We receive these graces from God and the surest way that we can know that we are receiving these graces is in the Sacraments but God, who is the one that gives His graces, is not bound to give His graces in the Sacraments. God can give them to anyone anyway that He desires. Take for example someone desiring to be Baptized. They decide in August that they want to receive the Sacrament of Baptism and begin to prepare for the Sacrament. They spend the next 9 months preparing to receive the Sacrament but they die unexpectedly before they receive the Sacrament of Baptism. We believe that they would have received the graces of Baptism, that is Sanctifying Grace, that puts them into right relationship with God and in a State of Grace, and Actual Grace, that helps them to live the Christian life that they entered into, at their deathbed through the power, and mercy, of God. So, God is not bound to give us His graces in the Sacraments but we, as faithful Catholics, are bound to celebrate the Sacraments as a way to receive His grace, especially Sanctifying grace, when we desire to become Catholic or when we have lost Sanctifying grace due to sin.

So, it is in the Sacrament of Baptism – as the Collect prayer says “in what font they have been washed” – that we receive God’s Sanctifying Grace that puts us into right relationship with God. It is this relationship that opens to us all the graces God has won for us on the Cross of Christ. It is also this relationship that helps us become more like God and, God willing, to ultimately join God one day in eternal life.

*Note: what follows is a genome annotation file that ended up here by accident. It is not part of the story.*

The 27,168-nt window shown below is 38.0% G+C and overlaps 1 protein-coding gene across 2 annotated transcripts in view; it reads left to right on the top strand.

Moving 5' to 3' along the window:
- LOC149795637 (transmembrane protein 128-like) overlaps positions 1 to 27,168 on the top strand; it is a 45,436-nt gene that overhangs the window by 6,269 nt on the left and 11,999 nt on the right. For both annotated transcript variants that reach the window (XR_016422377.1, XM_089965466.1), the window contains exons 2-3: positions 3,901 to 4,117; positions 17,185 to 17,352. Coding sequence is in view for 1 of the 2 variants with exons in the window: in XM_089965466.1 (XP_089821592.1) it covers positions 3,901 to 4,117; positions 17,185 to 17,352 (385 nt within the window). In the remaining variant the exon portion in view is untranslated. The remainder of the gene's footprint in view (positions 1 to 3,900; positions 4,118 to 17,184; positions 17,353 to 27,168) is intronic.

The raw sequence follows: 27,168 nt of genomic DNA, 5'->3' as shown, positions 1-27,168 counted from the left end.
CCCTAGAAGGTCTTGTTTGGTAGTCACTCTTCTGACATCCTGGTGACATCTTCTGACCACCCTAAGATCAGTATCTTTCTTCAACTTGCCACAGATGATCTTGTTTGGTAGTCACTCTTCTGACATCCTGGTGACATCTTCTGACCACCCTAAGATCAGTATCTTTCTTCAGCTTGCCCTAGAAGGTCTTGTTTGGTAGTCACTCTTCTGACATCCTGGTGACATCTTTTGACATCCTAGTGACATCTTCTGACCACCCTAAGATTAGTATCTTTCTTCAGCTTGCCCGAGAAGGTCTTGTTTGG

In Holy Communion – as the Collect prayer says “by whose blood they have been redeemed” – we receive Actual Grace that nourishes us in our spiritual journey to heaven. These graces enable us to continue to live the Christian life, to grow in virtue, and to deepen our relationship with God. We don’t, however, receive these graces if we are not in a state of grace, in right relationship with God, and possessing Sanctifying Grace. So, if we receive Holy Communion without possessing Sanctifying Grace, we do not receive nourishment for the spiritual journey and, as Paul says, we receive Communion unto our own condemnation.

In Confirmation – as the Collect prayer says “by whose Spirit they have been reborn” – we receive the Actual Grace that strengthens us to be witnesses of God. These graces, just as in Holy Communion, and all the other Sacraments, help enable us to continue to live the Christian life, to grow in virtue, and to deepen our relationship with God. But, if we do not possess Sanctifying Grace and are not in the state of Grace or the right relationship with God, we do not receive the grace of Confirmation.